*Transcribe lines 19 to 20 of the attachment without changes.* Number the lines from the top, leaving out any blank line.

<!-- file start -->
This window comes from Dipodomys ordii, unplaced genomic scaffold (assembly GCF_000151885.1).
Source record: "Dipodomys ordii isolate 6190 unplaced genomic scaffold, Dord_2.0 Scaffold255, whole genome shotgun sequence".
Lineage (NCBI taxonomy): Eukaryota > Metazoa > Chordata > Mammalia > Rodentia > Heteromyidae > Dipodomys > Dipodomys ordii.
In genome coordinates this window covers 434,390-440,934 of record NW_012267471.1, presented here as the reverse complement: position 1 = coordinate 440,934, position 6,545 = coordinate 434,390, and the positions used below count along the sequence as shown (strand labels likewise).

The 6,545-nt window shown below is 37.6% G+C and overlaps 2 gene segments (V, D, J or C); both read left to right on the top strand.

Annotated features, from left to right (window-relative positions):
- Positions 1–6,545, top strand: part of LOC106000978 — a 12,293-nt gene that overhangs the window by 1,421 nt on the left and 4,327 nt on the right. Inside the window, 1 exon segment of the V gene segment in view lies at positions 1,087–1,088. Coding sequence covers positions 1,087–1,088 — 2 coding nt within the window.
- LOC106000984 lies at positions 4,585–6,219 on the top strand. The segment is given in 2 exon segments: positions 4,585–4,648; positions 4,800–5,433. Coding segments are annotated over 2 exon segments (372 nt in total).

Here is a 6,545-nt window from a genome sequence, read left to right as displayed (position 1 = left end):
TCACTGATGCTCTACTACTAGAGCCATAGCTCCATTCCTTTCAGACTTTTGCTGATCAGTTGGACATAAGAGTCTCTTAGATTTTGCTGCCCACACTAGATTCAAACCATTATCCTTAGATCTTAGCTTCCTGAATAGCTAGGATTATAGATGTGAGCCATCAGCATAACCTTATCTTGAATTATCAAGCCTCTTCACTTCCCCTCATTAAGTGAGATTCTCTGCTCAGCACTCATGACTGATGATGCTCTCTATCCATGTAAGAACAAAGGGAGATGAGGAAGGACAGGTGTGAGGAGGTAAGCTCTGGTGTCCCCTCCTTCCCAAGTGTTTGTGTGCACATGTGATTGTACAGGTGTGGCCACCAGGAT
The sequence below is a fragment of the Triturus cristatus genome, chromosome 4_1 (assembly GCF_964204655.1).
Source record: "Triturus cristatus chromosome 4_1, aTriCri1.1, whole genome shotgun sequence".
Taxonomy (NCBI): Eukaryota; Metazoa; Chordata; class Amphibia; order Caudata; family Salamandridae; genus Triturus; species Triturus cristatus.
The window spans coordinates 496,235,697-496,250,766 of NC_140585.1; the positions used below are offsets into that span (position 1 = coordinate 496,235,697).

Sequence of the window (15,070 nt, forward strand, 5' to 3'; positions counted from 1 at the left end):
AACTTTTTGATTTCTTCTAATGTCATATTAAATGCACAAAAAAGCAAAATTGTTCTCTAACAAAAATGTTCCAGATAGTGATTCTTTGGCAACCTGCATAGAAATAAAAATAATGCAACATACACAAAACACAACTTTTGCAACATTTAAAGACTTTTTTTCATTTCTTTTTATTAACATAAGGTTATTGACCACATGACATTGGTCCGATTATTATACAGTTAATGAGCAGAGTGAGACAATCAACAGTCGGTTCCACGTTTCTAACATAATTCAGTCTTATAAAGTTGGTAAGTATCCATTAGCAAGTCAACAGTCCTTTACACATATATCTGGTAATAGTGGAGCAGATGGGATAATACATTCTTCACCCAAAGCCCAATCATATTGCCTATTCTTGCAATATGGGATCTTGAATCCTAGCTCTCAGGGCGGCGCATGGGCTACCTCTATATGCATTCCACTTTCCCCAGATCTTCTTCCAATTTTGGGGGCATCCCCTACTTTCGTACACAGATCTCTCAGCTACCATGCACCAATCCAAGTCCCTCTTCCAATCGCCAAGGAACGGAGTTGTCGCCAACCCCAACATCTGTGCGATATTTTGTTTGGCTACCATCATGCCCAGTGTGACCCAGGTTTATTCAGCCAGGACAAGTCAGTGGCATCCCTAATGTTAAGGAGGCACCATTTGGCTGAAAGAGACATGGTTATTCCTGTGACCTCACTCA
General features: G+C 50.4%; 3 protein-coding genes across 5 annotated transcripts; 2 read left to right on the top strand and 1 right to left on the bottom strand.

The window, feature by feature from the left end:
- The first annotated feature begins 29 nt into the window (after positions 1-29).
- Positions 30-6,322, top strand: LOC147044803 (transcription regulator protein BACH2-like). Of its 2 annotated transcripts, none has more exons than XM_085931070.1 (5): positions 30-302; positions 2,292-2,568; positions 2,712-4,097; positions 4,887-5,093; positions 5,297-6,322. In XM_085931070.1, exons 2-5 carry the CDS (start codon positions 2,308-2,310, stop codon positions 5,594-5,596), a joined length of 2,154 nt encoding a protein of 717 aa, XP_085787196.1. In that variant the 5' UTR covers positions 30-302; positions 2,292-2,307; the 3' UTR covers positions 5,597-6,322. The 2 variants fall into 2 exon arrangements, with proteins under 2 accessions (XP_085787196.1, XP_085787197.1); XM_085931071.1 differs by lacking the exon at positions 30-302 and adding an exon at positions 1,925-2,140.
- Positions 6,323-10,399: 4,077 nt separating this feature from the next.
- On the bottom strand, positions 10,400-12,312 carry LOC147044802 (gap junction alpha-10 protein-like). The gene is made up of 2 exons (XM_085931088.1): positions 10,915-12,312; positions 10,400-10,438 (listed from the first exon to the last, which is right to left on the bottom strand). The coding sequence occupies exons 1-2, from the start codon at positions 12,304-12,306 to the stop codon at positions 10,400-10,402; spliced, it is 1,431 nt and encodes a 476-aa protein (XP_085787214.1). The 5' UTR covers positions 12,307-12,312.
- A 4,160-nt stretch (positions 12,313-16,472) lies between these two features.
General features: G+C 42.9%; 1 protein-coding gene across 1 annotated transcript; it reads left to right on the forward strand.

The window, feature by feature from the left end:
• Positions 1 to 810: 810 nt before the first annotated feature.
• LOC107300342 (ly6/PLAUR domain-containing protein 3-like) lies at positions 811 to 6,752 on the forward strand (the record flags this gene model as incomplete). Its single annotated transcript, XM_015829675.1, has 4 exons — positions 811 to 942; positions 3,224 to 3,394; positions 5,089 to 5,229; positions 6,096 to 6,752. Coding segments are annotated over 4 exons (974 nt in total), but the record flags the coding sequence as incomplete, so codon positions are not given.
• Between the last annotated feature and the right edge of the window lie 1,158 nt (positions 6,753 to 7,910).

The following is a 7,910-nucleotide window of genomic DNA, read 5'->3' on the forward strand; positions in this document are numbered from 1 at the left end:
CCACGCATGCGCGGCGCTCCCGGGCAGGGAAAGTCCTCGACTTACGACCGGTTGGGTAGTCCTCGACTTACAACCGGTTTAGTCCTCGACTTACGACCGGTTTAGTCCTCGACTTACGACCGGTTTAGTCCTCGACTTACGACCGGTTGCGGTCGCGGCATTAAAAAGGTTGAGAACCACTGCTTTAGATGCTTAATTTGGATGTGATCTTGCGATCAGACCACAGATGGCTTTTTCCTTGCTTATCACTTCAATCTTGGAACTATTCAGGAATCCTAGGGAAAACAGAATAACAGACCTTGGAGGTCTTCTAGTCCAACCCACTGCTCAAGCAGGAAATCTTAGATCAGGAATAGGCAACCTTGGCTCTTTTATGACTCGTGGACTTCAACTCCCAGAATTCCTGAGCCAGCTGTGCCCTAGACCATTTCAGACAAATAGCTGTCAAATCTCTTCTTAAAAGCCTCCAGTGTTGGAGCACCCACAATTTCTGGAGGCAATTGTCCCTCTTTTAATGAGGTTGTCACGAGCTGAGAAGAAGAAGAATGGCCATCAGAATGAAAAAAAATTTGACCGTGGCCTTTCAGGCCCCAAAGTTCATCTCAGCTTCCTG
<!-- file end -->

- The first annotated feature begins 29 nt into the window (after positions 1-29).
- Positions 30-6,322, top strand: LOC147044803 (transcription regulator protein BACH2-like). Of its 2 annotated transcripts, none has more exons than XM_085931070.1 (5): positions 30-302; positions 2,292-2,568; positions 2,712-4,097; positions 4,887-5,093; positions 5,297-6,322. In XM_085931070.1, exons 2-5 carry the CDS (start codon positions 2,308-2,310, stop codon positions 5,594-5,596), a joined length of 2,154 nt encoding a protein of 717 aa, XP_085787196.1. In that variant the 5' UTR covers positions 30-302; positions 2,292-2,307; the 3' UTR covers positions 5,597-6,322. The 2 variants fall into 2 exon arrangements, with proteins under 2 accessions (XP_085787196.1, XP_085787197.1); XM_085931071.1 differs by lacking the exon at positions 30-302 and adding an exon at positions 1,925-2,140.